"Ah, you must hear this story!" said Betsy, laughing, to a lady who was entering the box. "He has made me laugh so much... Well, bonne chance!" she added, giving Vronsky the one finger free from holding her fan, and with a shrug of her shoulders letting down the bodice of her gown, that had worked up, so as to be fittingly and fully nude as she moved forward, toward the footlights, into the lights of the gas, and within the ken of all.
Vronsky drove to the French theater, where he really had to see the colonel of his regiment, who never missed a single performance there; he wanted to talk over his peacemaking, which had been occupying and amusing him for the last three days. Petritsky, whom he liked, was implicated in the affair, as well as another fine fellow and excellent comrade, who had lately joined the regiment- the young Prince Kedrov. But, mainly, the interests of the regiment were involved as well.
Both culprits were in Vronsky's squadron. The colonel of the regiment had received a call from the government clerk, Venden, with a complaint against his officers, who had insulted his wife. His young wife, as Venden told the story- he had been married half a year- had been at church with her mother, and, suddenly feeling indisposed, due to her interesting condition, found that she could not remain standing and drove home in the first sleigh with the mettlesome coachman she came across. It was then that the officers set off in pursuit of her; she was alarmed, and, feeling still worse, ran home up the staircase. Venden himself, on returning from his office, had heard a ring at their bell and voices, had stepped out, and seeing the intoxicated officers with a letter, he had pushed them out. He was asking that the culprits be severely punished.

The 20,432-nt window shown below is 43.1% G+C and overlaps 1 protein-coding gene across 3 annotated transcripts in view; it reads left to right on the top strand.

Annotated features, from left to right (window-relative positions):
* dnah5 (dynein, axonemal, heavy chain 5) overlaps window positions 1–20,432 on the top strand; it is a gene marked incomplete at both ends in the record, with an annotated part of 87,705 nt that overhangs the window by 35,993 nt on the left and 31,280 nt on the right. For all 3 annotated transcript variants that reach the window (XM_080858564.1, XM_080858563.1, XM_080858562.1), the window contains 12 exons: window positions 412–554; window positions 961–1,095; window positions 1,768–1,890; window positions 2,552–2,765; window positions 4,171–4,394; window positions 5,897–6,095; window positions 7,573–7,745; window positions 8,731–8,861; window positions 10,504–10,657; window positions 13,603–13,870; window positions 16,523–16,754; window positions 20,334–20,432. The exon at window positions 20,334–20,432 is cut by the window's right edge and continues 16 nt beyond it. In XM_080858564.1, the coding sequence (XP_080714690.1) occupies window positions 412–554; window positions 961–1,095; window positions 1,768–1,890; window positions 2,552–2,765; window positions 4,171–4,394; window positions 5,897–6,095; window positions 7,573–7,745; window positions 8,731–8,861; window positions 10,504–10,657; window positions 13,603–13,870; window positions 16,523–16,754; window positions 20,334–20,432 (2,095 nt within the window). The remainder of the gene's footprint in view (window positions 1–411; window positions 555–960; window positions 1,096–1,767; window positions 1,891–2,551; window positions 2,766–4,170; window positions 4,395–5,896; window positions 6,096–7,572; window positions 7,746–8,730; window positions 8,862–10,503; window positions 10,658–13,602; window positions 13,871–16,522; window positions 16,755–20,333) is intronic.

"You may say what you will," said the colonel to Vronsky, whom he had invited to come and see him. "Petritsky is becoming impossible. Not a week goes by without some scrape. This clerk chap won't let matters drop- he'll go on with the thing."